Publication: Monitor Volume: 3 Issue: 61

Russian prime minister Viktor Chernomyrdin announced more cabinet appointments yesterday. But while the premier said the government is now "virtually complete," significant gaps remain and suggest that a struggle is still going on between Chernomyrdin and his two new first deputies, Anatoly Chubais and Boris Nemtsov. (ORT, March 26)

The changes announced yesterday further strengthen the government’s reformist image. Chernomyrdin said former economy minister Yevgeny Yasin will remain in the government as minister without portfolio, in charge of long-term strategic economic planning. Chernomyrdin is said not to have wanted the "egghead" Yasin, with whom he reportedly feels uncomfortable, but the 63-year-old economist is viewed as a godfather by the younger reformers now crowding into the government. Chernomyrdin named Aleksei Kudrin, 36, a reformist economist from St. Petersburg with close ties to Chubais, as first deputy finance minister with responsibility for revenue collection. Vladimir Putin will replace Kudrin as deputy head of the presidential administration and its chief comptroller. (RTR, March 26)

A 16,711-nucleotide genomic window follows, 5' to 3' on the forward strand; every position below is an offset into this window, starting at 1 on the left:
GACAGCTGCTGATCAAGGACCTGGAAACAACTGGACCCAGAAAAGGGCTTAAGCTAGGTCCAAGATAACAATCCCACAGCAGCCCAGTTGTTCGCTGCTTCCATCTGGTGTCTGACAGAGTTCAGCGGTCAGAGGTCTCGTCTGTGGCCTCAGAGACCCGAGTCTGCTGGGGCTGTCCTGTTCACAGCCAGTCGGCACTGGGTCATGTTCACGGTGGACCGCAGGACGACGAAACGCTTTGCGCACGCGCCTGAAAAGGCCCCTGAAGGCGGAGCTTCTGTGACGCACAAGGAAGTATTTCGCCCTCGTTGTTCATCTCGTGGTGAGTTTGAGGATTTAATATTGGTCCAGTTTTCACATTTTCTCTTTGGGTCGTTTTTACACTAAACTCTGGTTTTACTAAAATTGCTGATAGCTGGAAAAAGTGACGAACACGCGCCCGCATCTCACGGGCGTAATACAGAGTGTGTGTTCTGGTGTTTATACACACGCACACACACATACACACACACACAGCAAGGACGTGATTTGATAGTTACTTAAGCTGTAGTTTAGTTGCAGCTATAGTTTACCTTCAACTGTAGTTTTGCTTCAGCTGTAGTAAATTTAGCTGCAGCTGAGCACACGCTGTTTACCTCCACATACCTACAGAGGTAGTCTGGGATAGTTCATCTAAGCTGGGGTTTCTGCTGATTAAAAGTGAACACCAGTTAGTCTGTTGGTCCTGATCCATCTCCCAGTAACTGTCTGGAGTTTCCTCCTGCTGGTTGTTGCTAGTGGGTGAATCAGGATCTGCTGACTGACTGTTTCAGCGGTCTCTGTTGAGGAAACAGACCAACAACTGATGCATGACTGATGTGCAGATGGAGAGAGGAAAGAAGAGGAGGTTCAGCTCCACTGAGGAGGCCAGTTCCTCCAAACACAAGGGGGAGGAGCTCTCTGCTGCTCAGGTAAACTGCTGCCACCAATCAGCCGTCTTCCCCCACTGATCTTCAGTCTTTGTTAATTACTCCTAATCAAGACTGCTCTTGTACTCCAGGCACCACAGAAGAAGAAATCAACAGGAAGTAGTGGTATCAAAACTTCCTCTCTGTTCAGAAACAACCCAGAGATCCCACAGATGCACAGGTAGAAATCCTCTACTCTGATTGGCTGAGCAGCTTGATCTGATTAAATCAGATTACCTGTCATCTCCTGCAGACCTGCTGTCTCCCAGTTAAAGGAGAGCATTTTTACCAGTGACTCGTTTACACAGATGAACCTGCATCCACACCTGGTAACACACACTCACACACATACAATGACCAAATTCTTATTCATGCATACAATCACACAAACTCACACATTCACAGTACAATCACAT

However, a struggle continues over some key remaining vacancies. The post of minister for foreign economic relations remains unfilled, as do those of head of the State Antimonopoly Committee and of two federal services for regulating the so-called natural monopolies and the transport and communications services. A further sign that the reshuffle is not yet complete is Chubais’ own appointment as finance minister, a post he is not expected to want to hold for long. The cabinet reshuffle was originally supposed to be finished in time for President Yeltsin’s March 6 state of the nation address, but the process now seems likely to drag out beyond the end of this month. The Russian media have described it as a "humiliation" for Chernomyrdin, who has so far lost most of the battles to get his own men appointed and whose influence over the government has shriveled. (Nezavisimaya gazeta, March 21)

Did Russia Pay Too Much for Its Second Eurobond?